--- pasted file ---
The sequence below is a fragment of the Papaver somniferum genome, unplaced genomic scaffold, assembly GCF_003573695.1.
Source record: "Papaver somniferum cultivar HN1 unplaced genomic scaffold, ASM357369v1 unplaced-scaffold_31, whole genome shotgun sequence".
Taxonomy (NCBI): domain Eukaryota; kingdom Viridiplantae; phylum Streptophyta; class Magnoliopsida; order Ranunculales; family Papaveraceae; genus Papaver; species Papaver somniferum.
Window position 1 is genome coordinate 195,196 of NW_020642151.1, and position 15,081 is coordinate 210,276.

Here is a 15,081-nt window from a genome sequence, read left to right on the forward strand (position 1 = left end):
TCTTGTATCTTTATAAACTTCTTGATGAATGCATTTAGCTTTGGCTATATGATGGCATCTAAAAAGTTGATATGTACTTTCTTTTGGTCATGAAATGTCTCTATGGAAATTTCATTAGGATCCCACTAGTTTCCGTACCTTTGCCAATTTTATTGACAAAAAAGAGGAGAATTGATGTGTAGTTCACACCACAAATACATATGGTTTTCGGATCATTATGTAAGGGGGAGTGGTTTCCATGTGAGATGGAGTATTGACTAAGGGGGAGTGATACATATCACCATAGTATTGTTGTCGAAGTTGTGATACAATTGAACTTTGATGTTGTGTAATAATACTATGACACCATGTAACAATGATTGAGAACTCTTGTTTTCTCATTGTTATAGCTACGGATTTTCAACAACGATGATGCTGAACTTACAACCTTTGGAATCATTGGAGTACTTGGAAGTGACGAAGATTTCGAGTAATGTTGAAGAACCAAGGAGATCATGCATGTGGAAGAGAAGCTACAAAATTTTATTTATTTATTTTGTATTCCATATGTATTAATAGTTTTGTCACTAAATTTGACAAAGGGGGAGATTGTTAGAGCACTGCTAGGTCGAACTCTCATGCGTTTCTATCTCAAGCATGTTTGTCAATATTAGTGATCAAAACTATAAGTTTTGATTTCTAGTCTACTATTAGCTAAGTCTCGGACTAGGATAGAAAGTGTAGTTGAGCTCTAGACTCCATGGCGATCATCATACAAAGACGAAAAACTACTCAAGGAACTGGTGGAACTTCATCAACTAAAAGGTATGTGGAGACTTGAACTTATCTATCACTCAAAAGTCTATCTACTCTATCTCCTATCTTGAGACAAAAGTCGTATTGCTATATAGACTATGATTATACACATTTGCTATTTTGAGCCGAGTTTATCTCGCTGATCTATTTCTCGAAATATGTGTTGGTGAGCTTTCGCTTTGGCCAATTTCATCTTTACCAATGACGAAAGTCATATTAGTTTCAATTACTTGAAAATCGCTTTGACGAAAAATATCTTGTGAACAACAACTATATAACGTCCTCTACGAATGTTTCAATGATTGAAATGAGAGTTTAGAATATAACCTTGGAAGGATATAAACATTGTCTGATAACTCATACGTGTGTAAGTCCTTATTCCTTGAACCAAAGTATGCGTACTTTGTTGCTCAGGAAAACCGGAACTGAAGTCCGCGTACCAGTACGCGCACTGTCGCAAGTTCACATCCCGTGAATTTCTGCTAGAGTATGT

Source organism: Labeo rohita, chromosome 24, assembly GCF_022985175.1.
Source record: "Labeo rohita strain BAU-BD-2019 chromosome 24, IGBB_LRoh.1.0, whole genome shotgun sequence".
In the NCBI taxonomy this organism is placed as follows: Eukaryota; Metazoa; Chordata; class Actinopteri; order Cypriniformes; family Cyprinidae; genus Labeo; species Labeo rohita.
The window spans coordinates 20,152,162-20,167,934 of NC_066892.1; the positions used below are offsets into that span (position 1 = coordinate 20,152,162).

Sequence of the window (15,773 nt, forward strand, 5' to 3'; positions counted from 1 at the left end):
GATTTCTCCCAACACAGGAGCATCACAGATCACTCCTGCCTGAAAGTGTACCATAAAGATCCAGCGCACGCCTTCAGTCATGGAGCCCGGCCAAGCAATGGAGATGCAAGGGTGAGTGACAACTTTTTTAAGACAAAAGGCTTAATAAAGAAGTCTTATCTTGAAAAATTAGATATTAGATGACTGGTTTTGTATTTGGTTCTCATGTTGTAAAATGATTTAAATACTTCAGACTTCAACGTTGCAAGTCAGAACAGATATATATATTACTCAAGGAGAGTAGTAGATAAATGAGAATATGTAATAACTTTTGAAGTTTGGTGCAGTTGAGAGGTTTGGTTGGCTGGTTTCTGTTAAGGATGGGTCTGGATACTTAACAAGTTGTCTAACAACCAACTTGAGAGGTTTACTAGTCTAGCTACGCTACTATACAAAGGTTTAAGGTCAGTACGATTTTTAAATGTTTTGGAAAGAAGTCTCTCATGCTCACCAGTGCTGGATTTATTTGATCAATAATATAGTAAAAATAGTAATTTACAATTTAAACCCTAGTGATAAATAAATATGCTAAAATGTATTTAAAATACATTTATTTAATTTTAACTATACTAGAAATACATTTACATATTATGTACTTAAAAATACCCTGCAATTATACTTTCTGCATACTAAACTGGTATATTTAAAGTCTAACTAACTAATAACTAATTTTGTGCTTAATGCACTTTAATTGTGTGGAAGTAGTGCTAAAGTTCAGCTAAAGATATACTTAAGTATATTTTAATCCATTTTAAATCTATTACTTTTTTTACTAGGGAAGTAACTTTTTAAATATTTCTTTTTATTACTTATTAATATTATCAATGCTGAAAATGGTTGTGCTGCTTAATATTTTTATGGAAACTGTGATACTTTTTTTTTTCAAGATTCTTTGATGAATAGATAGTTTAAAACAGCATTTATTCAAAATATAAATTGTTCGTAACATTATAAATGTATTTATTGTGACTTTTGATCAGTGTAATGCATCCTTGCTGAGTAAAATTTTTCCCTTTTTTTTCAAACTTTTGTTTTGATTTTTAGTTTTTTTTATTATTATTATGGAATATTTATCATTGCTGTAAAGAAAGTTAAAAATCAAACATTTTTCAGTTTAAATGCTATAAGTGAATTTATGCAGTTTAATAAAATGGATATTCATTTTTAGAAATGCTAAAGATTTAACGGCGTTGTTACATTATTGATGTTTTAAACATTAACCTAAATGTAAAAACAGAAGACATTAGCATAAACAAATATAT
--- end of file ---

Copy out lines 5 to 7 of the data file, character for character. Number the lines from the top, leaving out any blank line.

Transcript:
Here is a 15,081-nt window from a genome sequence, read left to right on the forward strand (position 1 = left end):
TCTTGTATCTTTATAAACTTCTTGATGAATGCATTTAGCTTTGGCTATATGATGGCATCTAAAAAGTTGATATGTACTTTCTTTTGGTCATGAAATGTCTCTATGGAAATTTCATTAGGATCCCACTAGTTTCCGTACCTTTGCCAATTTTATTGACAAAAAAGAGGAGAATTGATGTGTAGTTCACACCACAAATACATATGGTTTTCGGATCATTATGTAAGGGGGAGTGGTTTCCATGTGAGATGGAGTATTGACTAAGGGGGAGTGATACATATCACCATAGTATTGTTGTCGAAGTTGTGATACAATTGAACTTTGATGTTGTGTAATAATACTATGACACCATGTAACAATGATTGAGAACTCTTGTTTTCTCATTGTTATAGCTACGGATTTTCAACAACGATGATGCTGAACTTACAACCTTTGGAATCATTGGAGTACTTGGAAGTGACGAAGATTTCGAGTAATGTTGAAGAACCAAGGAGATCATGCATGTGGAAGAGAAGCTACAAAATTTTATTTATTTATTTTGTATTCCATATGTATTAATAGTTTTGTCACTAAATTTGACAAAGGGGGAGATTGTTAGAGCACTGCTAGGTCGAACTCTCATGCGTTTCTATCTCAAGCATGTTTGTCAATATTAGTGATCAAAACTATAAGTTTTGATTTCTAGTCTACTATTAGCTAAGTCTCGGACTAGGATAGAAAGTGTAGTTGAGCTCTAGACTCCATGGCGATCATCATACAAAGACGAAAAACTACTCAAGGAACTGGTGGAACTTCATCAACTAAAAGGTATGTGGAGACTTGAACTTATCTATCACTCAAAAGTCTATCTACTCTATCTCCTATCTTGAGACAAAAGTCGTATTGCTATATAGACTATGATTATACACATTTGCTATTTTGAGCCGAGTTTATCTCGCTGATCTATTTCTCGAAATATGTGTTGGTGAGCTTTCGCTTTGGCCAATTTCATCTTTACCAATGACGAAAGTCATATTAGTTTCAATTACTTGAAAATCGCTTTGACGAAAAATATCTTGTGAACAACAACTATATAACGTCCTCTACGAATGTTTCAATGATTGAAATGAGAGTTTAGAATATAACCTTGGAAGGATATAAACATTGTCTGATAACTCATACGTGTGTAAGTCCTTATTCCTTGAACCAAAGTATGCGTACTTTGTTGCTCAGGAAAACCGGAACTGAAGTCCGCGTACCAGTACGCGCACTGTCGCAAGTTCACATCCCGTGAATTTCTGCTAGAGTATGT

Source organism: Labeo rohita, chromosome 24, assembly GCF_022985175.1.